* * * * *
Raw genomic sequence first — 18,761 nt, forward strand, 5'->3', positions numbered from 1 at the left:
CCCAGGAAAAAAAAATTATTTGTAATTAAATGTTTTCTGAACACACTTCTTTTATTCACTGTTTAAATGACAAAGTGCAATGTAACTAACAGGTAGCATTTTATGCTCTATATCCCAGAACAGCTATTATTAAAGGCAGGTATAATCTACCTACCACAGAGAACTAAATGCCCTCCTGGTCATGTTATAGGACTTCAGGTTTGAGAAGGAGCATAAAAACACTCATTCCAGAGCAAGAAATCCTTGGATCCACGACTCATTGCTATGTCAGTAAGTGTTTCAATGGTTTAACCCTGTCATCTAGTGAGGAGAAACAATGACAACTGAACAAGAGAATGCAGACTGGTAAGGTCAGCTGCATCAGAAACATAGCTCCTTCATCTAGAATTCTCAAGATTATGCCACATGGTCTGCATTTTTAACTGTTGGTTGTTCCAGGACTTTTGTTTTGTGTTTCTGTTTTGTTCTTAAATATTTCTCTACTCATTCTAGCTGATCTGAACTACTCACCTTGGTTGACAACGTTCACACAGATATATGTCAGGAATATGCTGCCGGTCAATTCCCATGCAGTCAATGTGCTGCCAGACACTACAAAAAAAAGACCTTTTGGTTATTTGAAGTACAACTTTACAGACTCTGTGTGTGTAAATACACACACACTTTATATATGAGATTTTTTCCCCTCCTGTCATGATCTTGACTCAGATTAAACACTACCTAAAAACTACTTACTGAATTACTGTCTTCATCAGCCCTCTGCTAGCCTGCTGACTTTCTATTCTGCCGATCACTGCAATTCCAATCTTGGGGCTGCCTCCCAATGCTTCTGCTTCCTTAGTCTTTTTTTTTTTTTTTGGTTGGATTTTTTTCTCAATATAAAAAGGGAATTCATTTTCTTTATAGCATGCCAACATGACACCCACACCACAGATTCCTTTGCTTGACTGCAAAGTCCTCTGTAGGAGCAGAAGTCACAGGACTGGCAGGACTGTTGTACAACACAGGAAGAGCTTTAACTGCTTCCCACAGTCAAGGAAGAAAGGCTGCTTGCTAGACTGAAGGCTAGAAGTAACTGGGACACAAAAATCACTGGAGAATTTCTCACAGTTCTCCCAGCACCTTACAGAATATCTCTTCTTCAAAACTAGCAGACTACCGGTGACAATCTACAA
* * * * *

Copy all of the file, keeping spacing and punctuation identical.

Raw genomic sequence first — 18,761 nt, forward strand, 5'->3', positions numbered from 1 at the left:
CCCAGGAAAAAAAAATTATTTGTAATTAAATGTTTTCTGAACACACTTCTTTTATTCACTGTTTAAATGACAAAGTGCAATGTAACTAACAGGTAGCATTTTATGCTCTATATCCCAGAACAGCTATTATTAAAGGCAGGTATAATCTACCTACCACAGAGAACTAAATGCCCTCCTGGTCATGTTATAGGACTTCAGGTTTGAGAAGGAGCATAAAAACACTCATTCCAGAGCAAGAAATCCTTGGATCCACGACTCATTGCTATGTCAGTAAGTGTTTCAATGGTTTAACCCTGTCATCTAGTGAGGAGAAACAATGACAACTGAACAAGAGAATGCAGACTGGTAAGGTCAGCTGCATCAGAAACATAGCTCCTTCATCTAGAATTCTCAAGATTATGCCACATGGTCTGCATTTTTAACTGTTGGTTGTTCCAGGACTTTTGTTTTGTGTTTCTGTTTTGTTCTTAAATATTTCTCTACTCATTCTAGCTGATCTGAACTACTCACCTTGGTTGACAACGTTCACACAGATATATGTCAGGAATATGCTGCCGGTCAATTCCCATGCAGTCAATGTGCTGCCAGACACTACAAAAAAAAGACCTTTTGGTTATTTGAAGTACAACTTTACAGACTCTGTGTGTGTAAATACACACACACTTTATATATGAGATTTTTTCCCCTCCTGTCATGATCTTGACTCAGATTAAACACTACCTAAAAACTACTTACTGAATTACTGTCTTCATCAGCCCTCTGCTAGCCTGCTGACTTTCTATTCTGCCGATCACTGCAATTCCAATCTTGGGGCTGCCTCCCAATGCTTCTGCTTCCTTAGTCTTTTTTTTTTTTTTTGGTTGGATTTTTTTCTCAATATAAAAAGGGAATTCATTTTCTTTATAGCATGCCAACATGACACCCACACCACAGATTCCTTTGCTTGACTGCAAAGTCCTCTGTAGGAGCAGAAGTCACAGGACTGGCAGGACTGTTGTACAACACAGGAAGAGCTTTAACTGCTTCCCACAGTCAAGGAAGAAAGGCTGCTTGCTAGACTGAAGGCTAGAAGTAACTGGGACACAAAAATCACTGGAGAATTTCTCACAGTTCTCCCAGCACCTTACAGAATATCTCTTCTTCAAAACTAGCAGACTACCGGTGACAATCTACAA